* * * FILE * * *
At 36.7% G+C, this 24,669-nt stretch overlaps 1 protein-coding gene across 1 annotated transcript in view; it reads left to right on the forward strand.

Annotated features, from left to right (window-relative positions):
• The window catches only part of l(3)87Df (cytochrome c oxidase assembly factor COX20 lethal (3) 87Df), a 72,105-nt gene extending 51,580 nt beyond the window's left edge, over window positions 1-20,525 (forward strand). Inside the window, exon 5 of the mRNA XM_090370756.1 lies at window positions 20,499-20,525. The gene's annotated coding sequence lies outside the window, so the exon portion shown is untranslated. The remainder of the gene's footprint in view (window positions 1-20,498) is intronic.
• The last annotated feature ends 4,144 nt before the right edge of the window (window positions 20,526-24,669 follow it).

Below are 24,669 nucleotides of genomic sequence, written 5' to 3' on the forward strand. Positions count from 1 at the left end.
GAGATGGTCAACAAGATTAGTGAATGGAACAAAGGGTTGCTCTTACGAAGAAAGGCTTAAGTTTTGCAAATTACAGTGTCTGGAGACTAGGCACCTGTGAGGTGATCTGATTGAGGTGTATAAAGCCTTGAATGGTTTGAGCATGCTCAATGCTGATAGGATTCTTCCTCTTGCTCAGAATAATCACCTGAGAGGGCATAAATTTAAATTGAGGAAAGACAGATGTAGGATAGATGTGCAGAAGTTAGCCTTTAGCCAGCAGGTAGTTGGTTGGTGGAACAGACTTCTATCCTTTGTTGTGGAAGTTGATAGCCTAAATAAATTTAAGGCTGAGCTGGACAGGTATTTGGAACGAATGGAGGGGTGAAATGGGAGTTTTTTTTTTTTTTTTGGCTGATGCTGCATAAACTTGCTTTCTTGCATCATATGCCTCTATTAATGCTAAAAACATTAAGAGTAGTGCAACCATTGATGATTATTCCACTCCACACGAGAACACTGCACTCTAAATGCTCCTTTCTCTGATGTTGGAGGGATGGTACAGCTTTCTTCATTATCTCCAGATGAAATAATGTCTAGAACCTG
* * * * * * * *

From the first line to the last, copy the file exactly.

At 36.7% G+C, this 24,669-nt stretch overlaps 1 protein-coding gene across 1 annotated transcript in view; it reads left to right on the forward strand.

Annotated features, from left to right (window-relative positions):
• The window catches only part of l(3)87Df (cytochrome c oxidase assembly factor COX20 lethal (3) 87Df), a 72,105-nt gene extending 51,580 nt beyond the window's left edge, over window positions 1-20,525 (forward strand). Inside the window, exon 5 of the mRNA XM_090370756.1 lies at window positions 20,499-20,525. The gene's annotated coding sequence lies outside the window, so the exon portion shown is untranslated. The remainder of the gene's footprint in view (window positions 1-20,498) is intronic.
• The last annotated feature ends 4,144 nt before the right edge of the window (window positions 20,526-24,669 follow it).

Below are 24,669 nucleotides of genomic sequence, written 5' to 3' on the forward strand. Positions count from 1 at the left end.
GAGATGGTCAACAAGATTAGTGAATGGAACAAAGGGTTGCTCTTACGAAGAAAGGCTTAAGTTTTGCAAATTACAGTGTCTGGAGACTAGGCACCTGTGAGGTGATCTGATTGAGGTGTATAAAGCCTTGAATGGTTTGAGCATGCTCAATGCTGATAGGATTCTTCCTCTTGCTCAGAATAATCACCTGAGAGGGCATAAATTTAAATTGAGGAAAGACAGATGTAGGATAGATGTGCAGAAGTTAGCCTTTAGCCAGCAGGTAGTTGGTTGGTGGAACAGACTTCTATCCTTTGTTGTGGAAGTTGATAGCCTAAATAAATTTAAGGCTGAGCTGGACAGGTATTTGGAACGAATGGAGGGGTGAAATGGGAGTTTTTTTTTTTTTTTTGGCTGATGCTGCATAAACTTGCTTTCTTGCATCATATGCCTCTATTAATGCTAAAAACATTAAGAGTAGTGCAACCATTGATGATTATTCCACTCCACACGAGAACACTGCACTCTAAATGCTCCTTTCTCTGATGTTGGAGGGATGGTACAGCTTTCTTCATTATCTCCAGATGAAATAATGTCTAGAACCTG